It will be a great adventure for both of you. My wife and I did the same thing in 1999. We wrote a book together and you can read it online for free (Click Here) or buy it on Amazon. If you are like my wife. She enjoyed my absence so much she had me keep walking all the way to Jasper, Alberta. She just said to me the other day, “There are things about you I love so much that you never do anymore.” I said, “Like what?” She said, “Like being gone!”
You will find that taking a hike can strengthen not only legs, but relationships.
--Keep Smilin’, Dr. R.V. Shrink

Thursday, June 9, 2011

RV part time/full time relationships

Dear Dr. R.V. Shrink:
My wife and I retired two years ago and began traveling in a new RV. It was something we had dreamed of for years. We both love history and hiking. This lifestyle is perfect for discovering and enjoying both. The only confusion we have is our relationship has changed. We seem to argue more now than we ever did during our forty years of marriage. It’s insignificant little squabbles, but they seem abnormally frequent. I always thought we agreed on almost everything but I am finding that not to be the case. Do you think it has anything to do with our new lifestyle. 
--Confused on the Loose in Louisiana
Dear Confused:
It’s really quite simple. You used to be part-timers and now you are full-timers. I’m not talking about your RV lifestyle, I’m talking about your marriage. During your working life, one or both of you worked. That meant you didn’t spend most of your waking hours together. When you were together you had a lot of catching up to do and no time for insignificant problems. You had to fry all the big fish and move on. Now you are full-timers. Living in a small space together 24/7 with all kinds of time to discover each other all over again. That is not necessarily a bad thing. It takes some work. It takes some understanding. It takes some compromise. After two years you must be making some progress. Many people find they can’t make those adjustments and stop traveling or find ways to pare down the togetherness and cultivate alone time. Separate hobbies like photography, crafts and sports can accomplish this. Volunteer work and part-time jobs can also help. You sound like you have a wonderful relationship so maybe you both need to accept that you are the same people you have always been and stop letting the insignificant differences you are discovering annoy you.  
 --Keep Smilin’, Dr. R.V. Shrink 

##RVT807; ##RVT898

Thursday, June 2, 2011

RV Prayer Chain

Dear Dr. R.V. Shrink:
We pull a 31 ft. Airstream and our truck broke down in the Badlands. My husband was out staring at the engine when an old guy showed up in a small diesel pickup. He looked like an old prospector. He asked us what was wrong. My husband told him the engine was knocking. He told us to start the engine. I was so relieved when he sounded like he was a mechanic. When we fired it up he said, “Yup, she’s knockin’.” After that surprise the man offered to tow us back to Wall, South Dakota. We dropped the trailer and an hour later we made it back to a local garage. The mechanic there said we probably had a bent rod. While my husband was talking to the mechanic I discovered the old timer was a traveling Baptist minister. He had us hold hands and said a prayer over our engine. My husband came back and poured what he called, “Mechanic in a Can,” into the crankcase. We started the engine and it purred like a tomcat in a creamery. I believe in the power of prayer, but my husband insists it was the additive he put in. Now he makes a joke of it by saying, “If you believe so much in the power of prayer, why didn’t you ask for a new paint job too?” This has become a real issue with us. I can’t seem to let it go? Any advice?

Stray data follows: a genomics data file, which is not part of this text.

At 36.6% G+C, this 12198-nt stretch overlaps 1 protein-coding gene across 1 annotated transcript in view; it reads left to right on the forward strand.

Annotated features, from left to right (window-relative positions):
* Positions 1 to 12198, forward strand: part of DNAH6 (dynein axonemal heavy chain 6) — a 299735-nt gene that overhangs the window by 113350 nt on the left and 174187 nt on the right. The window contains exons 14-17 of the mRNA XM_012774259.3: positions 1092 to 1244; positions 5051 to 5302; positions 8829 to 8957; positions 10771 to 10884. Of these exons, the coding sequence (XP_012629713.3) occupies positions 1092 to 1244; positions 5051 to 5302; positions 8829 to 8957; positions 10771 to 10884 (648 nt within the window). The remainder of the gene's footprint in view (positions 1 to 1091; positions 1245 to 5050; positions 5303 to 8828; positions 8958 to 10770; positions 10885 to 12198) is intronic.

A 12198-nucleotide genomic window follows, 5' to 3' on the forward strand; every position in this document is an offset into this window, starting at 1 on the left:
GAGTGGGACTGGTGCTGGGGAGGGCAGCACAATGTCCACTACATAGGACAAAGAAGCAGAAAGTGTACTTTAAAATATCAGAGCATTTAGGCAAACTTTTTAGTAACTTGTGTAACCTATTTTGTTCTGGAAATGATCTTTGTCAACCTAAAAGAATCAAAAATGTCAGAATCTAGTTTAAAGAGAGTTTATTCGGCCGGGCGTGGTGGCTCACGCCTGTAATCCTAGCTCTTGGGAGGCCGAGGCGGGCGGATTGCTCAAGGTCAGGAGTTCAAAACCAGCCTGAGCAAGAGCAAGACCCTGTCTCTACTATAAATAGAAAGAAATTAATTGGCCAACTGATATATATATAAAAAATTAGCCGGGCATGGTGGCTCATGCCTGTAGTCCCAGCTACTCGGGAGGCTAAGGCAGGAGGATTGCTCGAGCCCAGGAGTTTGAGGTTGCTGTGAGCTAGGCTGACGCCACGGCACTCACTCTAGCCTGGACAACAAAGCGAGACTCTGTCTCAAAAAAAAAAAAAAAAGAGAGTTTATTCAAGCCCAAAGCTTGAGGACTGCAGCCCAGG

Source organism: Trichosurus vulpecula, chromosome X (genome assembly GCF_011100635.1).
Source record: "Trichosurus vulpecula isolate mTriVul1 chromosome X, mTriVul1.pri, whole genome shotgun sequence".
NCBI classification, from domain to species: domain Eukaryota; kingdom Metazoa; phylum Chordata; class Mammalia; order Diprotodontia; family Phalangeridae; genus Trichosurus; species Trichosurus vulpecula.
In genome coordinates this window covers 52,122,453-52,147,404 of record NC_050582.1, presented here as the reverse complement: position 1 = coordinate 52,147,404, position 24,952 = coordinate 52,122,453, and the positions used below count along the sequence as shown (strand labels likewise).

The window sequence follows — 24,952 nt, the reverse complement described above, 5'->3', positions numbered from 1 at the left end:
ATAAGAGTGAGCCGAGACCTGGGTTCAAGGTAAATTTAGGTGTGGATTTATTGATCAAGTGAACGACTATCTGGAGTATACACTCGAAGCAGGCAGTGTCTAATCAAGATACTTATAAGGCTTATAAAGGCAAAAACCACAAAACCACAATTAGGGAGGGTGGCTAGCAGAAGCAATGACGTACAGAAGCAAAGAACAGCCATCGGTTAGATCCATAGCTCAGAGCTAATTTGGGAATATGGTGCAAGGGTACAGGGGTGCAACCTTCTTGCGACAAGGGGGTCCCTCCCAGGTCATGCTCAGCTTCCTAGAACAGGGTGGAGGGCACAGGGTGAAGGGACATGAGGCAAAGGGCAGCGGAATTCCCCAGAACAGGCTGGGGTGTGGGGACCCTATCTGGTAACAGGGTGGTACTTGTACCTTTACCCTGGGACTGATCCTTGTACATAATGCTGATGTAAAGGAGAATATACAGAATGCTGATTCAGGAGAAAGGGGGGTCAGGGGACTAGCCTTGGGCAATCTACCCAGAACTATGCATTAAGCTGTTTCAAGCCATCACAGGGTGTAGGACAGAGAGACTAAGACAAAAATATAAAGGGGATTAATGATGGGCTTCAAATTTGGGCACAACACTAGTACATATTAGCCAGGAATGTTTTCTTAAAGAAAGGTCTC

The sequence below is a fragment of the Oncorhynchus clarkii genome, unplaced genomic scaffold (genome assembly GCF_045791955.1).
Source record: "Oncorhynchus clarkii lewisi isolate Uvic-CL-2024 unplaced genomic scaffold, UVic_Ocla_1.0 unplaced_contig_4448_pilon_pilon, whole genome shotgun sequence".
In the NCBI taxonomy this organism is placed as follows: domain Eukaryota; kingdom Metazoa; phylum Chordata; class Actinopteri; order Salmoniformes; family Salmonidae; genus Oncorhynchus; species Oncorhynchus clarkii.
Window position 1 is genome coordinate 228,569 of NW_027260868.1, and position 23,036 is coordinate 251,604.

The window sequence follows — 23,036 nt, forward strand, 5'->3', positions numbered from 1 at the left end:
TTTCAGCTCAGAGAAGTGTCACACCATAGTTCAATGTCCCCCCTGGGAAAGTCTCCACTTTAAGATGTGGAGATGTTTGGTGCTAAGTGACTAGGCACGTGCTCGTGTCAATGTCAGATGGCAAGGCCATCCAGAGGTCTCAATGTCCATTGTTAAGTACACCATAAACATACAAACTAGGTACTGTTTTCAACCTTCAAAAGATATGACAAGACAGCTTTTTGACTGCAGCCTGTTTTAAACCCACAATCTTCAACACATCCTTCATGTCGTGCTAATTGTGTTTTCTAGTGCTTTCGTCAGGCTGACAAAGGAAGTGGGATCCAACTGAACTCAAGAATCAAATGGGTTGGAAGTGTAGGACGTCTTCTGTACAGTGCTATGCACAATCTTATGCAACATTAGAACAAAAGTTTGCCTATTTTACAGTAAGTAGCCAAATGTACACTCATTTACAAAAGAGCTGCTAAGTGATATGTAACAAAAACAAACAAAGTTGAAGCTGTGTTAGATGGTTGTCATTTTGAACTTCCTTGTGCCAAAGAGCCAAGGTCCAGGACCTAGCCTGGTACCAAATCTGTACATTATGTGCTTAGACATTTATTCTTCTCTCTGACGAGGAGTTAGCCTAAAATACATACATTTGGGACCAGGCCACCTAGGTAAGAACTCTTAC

--Up Against the Wall in South Dakota

Dear Up:
Don’t let this get you down. My best advice would be to follow your heart and pray about it. It’s an amazing story and I don’t think “Mechanic in a Can” works those kind of miracles. The other thing you can learn from this experience is that you can’t always tell a book by its cover. Help comes in many mysterious ways, from those you would least expect to be your savior. Anyone who is on the road any length of time, will have similar experiences and meet some wonderful individuals who are willing to put themselves out just to lend a hand. These are all the stories you never see in the media. I’m sure your husband, at a deeper level, is questioning this experience. Prayer chain or timing chain that is the question.
--Keep Smilin’, Dr. R.V. Shrink